“Heita da! Something smells right for the stomach,” Fezile hollers when he enters the house, dumping his school bag on the floor and ambling to the kitchen.

“Hello, my son,” Mrs Sibewu greets.

“Hello, my brother,” Khanyiswa greets.

“Oops! It’s Thursday Power Hours. Have mercy please – my mind is overworked!” Fezile says, grimacing at the thought of doing the ‘punishment’ dishes.

Laughing, Mrs Sibewu says, “Mercy dies when you father gets home, so warm up your tongue. Did your group make good progress today?”

“Oh, yes, Mother dear, how kind of you to ask,” he replies, bowing down low. “Bathan– I mean, Beloved, shared her study tricks with us and they’re really good – but not as good as what’s cooking. What’s for supper?”

“Bean and maize medley with lamb stew,” Mrs Sibewu answers.

“You are sneaky, Mama! That is Tata’s favourite meal; he will definitely slip up and say something in isiXhosa,” Fezile says laughing.

Mrs Sibewu chuckles. “I know.”

She’s adding the final touches to the meal when the silvery voice of Mr Sibewu greets them. “Molweni Mfazi wam othandekayo kunye nabantwana.”

“Hello, my husband,” Mrs Sibewu responds. “Are you hungry? I’ve made your favourite.”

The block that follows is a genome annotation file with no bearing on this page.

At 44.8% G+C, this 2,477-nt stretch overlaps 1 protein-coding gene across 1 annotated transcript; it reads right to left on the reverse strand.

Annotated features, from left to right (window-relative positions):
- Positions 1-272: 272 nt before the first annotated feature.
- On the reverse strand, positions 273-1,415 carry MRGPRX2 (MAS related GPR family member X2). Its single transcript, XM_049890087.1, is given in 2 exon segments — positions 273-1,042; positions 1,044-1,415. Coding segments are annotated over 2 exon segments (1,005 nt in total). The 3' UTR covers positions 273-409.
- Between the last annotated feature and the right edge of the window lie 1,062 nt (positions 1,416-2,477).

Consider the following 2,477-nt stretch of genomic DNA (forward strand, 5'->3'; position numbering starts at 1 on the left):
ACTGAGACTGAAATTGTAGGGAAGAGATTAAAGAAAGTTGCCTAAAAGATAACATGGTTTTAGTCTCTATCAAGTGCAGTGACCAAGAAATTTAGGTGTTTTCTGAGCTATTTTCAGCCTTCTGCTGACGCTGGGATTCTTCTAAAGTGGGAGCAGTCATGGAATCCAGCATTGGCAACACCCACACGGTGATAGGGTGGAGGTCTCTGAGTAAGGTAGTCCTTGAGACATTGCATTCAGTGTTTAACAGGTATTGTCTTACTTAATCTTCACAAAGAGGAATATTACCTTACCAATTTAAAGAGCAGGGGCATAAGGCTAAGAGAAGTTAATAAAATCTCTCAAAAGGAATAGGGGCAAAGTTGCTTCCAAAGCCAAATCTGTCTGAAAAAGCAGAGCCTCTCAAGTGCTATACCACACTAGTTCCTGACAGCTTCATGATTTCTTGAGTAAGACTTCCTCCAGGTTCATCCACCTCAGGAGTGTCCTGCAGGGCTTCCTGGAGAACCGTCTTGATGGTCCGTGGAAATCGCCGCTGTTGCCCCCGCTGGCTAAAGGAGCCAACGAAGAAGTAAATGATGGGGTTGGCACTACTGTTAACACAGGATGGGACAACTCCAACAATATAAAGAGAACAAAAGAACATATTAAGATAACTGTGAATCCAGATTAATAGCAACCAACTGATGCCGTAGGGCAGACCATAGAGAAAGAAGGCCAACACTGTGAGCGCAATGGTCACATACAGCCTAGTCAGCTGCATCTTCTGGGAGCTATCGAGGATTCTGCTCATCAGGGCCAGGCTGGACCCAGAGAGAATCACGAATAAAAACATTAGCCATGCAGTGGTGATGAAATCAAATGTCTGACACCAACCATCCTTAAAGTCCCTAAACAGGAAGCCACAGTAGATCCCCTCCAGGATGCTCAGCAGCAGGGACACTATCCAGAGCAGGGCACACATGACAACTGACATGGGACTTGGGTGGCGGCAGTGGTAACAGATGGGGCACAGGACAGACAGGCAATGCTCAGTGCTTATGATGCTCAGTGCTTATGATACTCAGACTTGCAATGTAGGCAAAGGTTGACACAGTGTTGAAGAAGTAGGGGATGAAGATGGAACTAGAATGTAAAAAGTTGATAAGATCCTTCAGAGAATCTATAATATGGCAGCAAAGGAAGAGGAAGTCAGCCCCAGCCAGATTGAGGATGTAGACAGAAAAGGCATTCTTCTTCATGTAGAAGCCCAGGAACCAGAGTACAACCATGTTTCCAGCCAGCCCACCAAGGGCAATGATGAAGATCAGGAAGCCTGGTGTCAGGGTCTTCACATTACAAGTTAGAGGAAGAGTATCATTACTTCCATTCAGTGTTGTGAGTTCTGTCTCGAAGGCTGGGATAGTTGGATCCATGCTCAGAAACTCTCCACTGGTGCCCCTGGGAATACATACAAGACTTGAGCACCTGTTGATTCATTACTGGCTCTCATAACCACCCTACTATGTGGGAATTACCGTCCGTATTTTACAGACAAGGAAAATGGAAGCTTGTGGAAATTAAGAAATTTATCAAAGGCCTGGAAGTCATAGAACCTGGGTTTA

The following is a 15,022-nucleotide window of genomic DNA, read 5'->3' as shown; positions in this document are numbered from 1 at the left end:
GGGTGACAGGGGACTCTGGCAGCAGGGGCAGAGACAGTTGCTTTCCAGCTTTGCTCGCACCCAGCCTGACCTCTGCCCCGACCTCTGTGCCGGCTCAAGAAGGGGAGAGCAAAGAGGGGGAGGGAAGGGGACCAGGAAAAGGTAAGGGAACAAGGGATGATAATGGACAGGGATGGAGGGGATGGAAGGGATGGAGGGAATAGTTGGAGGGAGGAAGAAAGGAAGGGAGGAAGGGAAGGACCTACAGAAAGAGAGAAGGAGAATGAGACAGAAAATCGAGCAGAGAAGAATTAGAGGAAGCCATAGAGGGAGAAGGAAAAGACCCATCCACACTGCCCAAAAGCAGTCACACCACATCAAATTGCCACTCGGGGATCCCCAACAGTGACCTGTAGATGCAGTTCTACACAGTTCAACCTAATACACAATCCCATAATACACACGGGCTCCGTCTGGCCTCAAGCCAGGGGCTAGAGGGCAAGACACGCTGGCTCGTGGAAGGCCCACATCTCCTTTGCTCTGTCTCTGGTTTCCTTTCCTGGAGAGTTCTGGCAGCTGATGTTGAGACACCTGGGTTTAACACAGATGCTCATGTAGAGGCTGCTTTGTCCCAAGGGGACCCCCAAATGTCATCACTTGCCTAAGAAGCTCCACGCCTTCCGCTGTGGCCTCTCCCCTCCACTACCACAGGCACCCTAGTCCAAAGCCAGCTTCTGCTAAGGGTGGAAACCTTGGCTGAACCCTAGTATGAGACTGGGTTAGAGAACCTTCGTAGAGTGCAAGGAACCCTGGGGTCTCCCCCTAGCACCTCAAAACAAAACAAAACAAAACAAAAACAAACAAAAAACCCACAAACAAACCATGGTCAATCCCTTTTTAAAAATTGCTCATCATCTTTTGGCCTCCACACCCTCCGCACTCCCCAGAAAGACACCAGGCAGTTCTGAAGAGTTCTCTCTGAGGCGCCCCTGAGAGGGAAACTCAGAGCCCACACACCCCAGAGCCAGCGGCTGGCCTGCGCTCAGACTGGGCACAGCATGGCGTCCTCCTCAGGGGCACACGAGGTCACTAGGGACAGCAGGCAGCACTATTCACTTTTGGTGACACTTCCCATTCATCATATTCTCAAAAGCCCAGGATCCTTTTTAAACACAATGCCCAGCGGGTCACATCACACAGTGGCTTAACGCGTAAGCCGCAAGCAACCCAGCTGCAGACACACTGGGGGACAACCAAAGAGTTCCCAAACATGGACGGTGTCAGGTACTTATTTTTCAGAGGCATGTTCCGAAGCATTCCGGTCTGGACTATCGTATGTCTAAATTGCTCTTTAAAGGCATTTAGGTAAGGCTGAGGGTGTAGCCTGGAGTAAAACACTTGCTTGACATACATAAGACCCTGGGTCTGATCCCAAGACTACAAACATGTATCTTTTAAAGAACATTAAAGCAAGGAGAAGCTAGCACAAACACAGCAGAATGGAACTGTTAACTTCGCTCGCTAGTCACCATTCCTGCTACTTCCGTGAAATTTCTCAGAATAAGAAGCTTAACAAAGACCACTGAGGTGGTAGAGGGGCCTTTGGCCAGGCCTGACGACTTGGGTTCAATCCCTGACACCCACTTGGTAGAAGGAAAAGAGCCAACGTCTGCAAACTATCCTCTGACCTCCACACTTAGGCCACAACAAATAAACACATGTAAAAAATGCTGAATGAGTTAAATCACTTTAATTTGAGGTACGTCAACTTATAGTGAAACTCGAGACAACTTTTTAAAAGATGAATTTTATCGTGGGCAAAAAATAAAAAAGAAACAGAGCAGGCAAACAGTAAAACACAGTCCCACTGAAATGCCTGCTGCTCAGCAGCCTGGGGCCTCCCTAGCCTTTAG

“Hello, Father,” Fezile and Khanyiswa reply in near perfect harmony.

Khanyiswa runs over to her father and gives him a tight hug. “English,” she whispers.

“I’m ravenous,” Mr Sibewu says. Smiling down at Khanyiswa, he mouths his thanks for the reminder.

“Wash your hands, everyone, while I get the food,” Mrs Sibewu says, loaded with steaming dishes. “Khanyiswa, you forgot the glasses. Fezile, pick up your bag first, before someone trips over it.”

Supper time at the Sibewu house is always animated, with everyone wanting to share the experiences of their day – often at the same time. With their constant chatter they usually end up spending an hour or more at the dinner table.

“Nobody makes umngqusho like you, Lydia,” Mr Sibewu says, sighing contently. “Umnandi! I wish I had more space in my stomach.”

Mr Sibewu jerks his head up at the sudden stillness in the air. No talking, no forks or spoons clicking against plates – it’s alarmingly quiet to him.

“And then?” he asks. “Why have you all stopped talking?

Mrs Sibewu is looking down at her plate, giggling like a schoolgirl. Fezile’s smile stretches across his face, and Khanyiswa shakes her head – laughter dancing in her eyes.

“Oh!” Mr Sibewu says. “Well then, I’ve broken the rule and I accept my punishment. But Sithandwasam,” he says, looking at Mrs Sibewu, “I am clumsy with the dishes, so you should help me.”

Mrs Sibewu shakes her head and chuckles. “I always do anyway,” she says.


Tell us: The close Sibewu family illustrate the proverb: ‘A family that eats together stays together’. Do you think there is any truth in this?